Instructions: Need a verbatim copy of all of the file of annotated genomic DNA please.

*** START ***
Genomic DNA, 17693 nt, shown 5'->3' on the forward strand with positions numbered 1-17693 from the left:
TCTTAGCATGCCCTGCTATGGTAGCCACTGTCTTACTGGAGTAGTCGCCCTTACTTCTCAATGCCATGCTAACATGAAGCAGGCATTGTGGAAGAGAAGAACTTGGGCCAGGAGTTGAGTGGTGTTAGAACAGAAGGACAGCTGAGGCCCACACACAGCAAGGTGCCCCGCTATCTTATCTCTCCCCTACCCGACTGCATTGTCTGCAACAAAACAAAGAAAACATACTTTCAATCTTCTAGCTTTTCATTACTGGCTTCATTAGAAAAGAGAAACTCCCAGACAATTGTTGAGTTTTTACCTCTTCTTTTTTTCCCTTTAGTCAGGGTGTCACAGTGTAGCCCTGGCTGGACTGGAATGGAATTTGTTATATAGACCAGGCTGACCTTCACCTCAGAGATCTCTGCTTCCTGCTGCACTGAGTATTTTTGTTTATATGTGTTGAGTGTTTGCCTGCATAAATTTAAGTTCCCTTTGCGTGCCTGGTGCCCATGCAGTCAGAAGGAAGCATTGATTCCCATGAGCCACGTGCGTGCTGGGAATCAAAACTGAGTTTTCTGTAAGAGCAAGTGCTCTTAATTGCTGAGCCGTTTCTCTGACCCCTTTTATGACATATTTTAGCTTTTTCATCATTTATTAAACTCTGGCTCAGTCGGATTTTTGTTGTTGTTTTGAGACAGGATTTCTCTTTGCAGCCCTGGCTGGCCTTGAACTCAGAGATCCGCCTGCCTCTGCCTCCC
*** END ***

Genomic DNA, 17693 nt, shown 5'->3' on the forward strand with positions numbered 1-17693 from the left:
TCTTAGCATGCCCTGCTATGGTAGCCACTGTCTTACTGGAGTAGTCGCCCTTACTTCTCAATGCCATGCTAACATGAAGCAGGCATTGTGGAAGAGAAGAACTTGGGCCAGGAGTTGAGTGGTGTTAGAACAGAAGGACAGCTGAGGCCCACACACAGCAAGGTGCCCCGCTATCTTATCTCTCCCCTACCCGACTGCATTGTCTGCAACAAAACAAAGAAAACATACTTTCAATCTTCTAGCTTTTCATTACTGGCTTCATTAGAAAAGAGAAACTCCCAGACAATTGTTGAGTTTTTACCTCTTCTTTTTTTCCCTTTAGTCAGGGTGTCACAGTGTAGCCCTGGCTGGACTGGAATGGAATTTGTTATATAGACCAGGCTGACCTTCACCTCAGAGATCTCTGCTTCCTGCTGCACTGAGTATTTTTGTTTATATGTGTTGAGTGTTTGCCTGCATAAATTTAAGTTCCCTTTGCGTGCCTGGTGCCCATGCAGTCAGAAGGAAGCATTGATTCCCATGAGCCACGTGCGTGCTGGGAATCAAAACTGAGTTTTCTGTAAGAGCAAGTGCTCTTAATTGCTGAGCCGTTTCTCTGACCCCTTTTATGACATATTTTAGCTTTTTCATCATTTATTAAACTCTGGCTCAGTCGGATTTTTGTTGTTGTTTTGAGACAGGATTTCTCTTTGCAGCCCTGGCTGGCCTTGAACTCAGAGATCCGCCTGCCTCTGCCTCCC